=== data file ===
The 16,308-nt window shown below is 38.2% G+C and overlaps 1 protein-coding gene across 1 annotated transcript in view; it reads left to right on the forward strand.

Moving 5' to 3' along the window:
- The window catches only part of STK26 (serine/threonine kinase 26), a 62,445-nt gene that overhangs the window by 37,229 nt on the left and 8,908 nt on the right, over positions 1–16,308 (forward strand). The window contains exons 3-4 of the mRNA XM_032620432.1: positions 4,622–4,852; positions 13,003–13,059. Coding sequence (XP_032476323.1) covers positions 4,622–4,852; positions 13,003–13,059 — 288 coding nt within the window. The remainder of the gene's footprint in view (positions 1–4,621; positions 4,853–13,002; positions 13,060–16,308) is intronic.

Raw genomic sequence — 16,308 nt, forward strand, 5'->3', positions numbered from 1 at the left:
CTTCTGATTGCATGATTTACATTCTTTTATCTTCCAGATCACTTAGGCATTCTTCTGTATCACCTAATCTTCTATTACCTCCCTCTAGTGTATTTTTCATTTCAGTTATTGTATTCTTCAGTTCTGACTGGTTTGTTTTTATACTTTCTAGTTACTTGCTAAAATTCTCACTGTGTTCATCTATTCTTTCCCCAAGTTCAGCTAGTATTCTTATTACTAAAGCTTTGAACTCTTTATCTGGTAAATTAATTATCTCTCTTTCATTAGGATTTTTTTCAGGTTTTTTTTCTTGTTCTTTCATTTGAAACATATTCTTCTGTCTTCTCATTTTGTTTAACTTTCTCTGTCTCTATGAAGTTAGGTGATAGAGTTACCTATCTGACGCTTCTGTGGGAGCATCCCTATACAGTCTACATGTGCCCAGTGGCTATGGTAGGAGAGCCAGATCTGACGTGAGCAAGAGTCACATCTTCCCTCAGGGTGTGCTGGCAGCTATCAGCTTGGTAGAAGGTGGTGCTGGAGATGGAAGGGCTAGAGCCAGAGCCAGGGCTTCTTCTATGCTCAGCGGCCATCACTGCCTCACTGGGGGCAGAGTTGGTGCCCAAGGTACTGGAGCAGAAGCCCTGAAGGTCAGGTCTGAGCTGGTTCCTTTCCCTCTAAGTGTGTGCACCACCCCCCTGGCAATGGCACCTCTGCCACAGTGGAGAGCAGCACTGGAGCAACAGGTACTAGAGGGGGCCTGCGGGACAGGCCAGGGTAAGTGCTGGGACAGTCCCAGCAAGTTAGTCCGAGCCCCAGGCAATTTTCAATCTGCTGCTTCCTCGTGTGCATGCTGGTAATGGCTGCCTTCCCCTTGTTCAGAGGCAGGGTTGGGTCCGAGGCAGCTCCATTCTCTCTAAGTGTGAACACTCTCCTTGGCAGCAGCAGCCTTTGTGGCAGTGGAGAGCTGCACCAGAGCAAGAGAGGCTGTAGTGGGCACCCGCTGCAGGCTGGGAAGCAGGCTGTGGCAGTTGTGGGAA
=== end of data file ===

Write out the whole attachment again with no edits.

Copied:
The 16,308-nt window shown below is 38.2% G+C and overlaps 1 protein-coding gene across 1 annotated transcript in view; it reads left to right on the forward strand.

Moving 5' to 3' along the window:
- The window catches only part of STK26 (serine/threonine kinase 26), a 62,445-nt gene that overhangs the window by 37,229 nt on the left and 8,908 nt on the right, over positions 1–16,308 (forward strand). The window contains exons 3-4 of the mRNA XM_032620432.1: positions 4,622–4,852; positions 13,003–13,059. Coding sequence (XP_032476323.1) covers positions 4,622–4,852; positions 13,003–13,059 — 288 coding nt within the window. The remainder of the gene's footprint in view (positions 1–4,621; positions 4,853–13,002; positions 13,060–16,308) is intronic.

Raw genomic sequence — 16,308 nt, forward strand, 5'->3', positions numbered from 1 at the left:
CTTCTGATTGCATGATTTACATTCTTTTATCTTCCAGATCACTTAGGCATTCTTCTGTATCACCTAATCTTCTATTACCTCCCTCTAGTGTATTTTTCATTTCAGTTATTGTATTCTTCAGTTCTGACTGGTTTGTTTTTATACTTTCTAGTTACTTGCTAAAATTCTCACTGTGTTCATCTATTCTTTCCCCAAGTTCAGCTAGTATTCTTATTACTAAAGCTTTGAACTCTTTATCTGGTAAATTAATTATCTCTCTTTCATTAGGATTTTTTTCAGGTTTTTTTTCTTGTTCTTTCATTTGAAACATATTCTTCTGTCTTCTCATTTTGTTTAACTTTCTCTGTCTCTATGAAGTTAGGTGATAGAGTTACCTATCTGACGCTTCTGTGGGAGCATCCCTATACAGTCTACATGTGCCCAGTGGCTATGGTAGGAGAGCCAGATCTGACGTGAGCAAGAGTCACATCTTCCCTCAGGGTGTGCTGGCAGCTATCAGCTTGGTAGAAGGTGGTGCTGGAGATGGAAGGGCTAGAGCCAGAGCCAGGGCTTCTTCTATGCTCAGCGGCCATCACTGCCTCACTGGGGGCAGAGTTGGTGCCCAAGGTACTGGAGCAGAAGCCCTGAAGGTCAGGTCTGAGCTGGTTCCTTTCCCTCTAAGTGTGTGCACCACCCCCCTGGCAATGGCACCTCTGCCACAGTGGAGAGCAGCACTGGAGCAACAGGTACTAGAGGGGGCCTGCGGGACAGGCCAGGGTAAGTGCTGGGACAGTCCCAGCAAGTTAGTCCGAGCCCCAGGCAATTTTCAATCTGCTGCTTCCTCGTGTGCATGCTGGTAATGGCTGCCTTCCCCTTGTTCAGAGGCAGGGTTGGGTCCGAGGCAGCTCCATTCTCTCTAAGTGTGAACACTCTCCTTGGCAGCAGCAGCCTTTGTGGCAGTGGAGAGCTGCACCAGAGCAAGAGAGGCTGTAGTGGGCACCCGCTGCAGGCTGGGAAGCAGGCTGTGGCAGTTGTGGGAA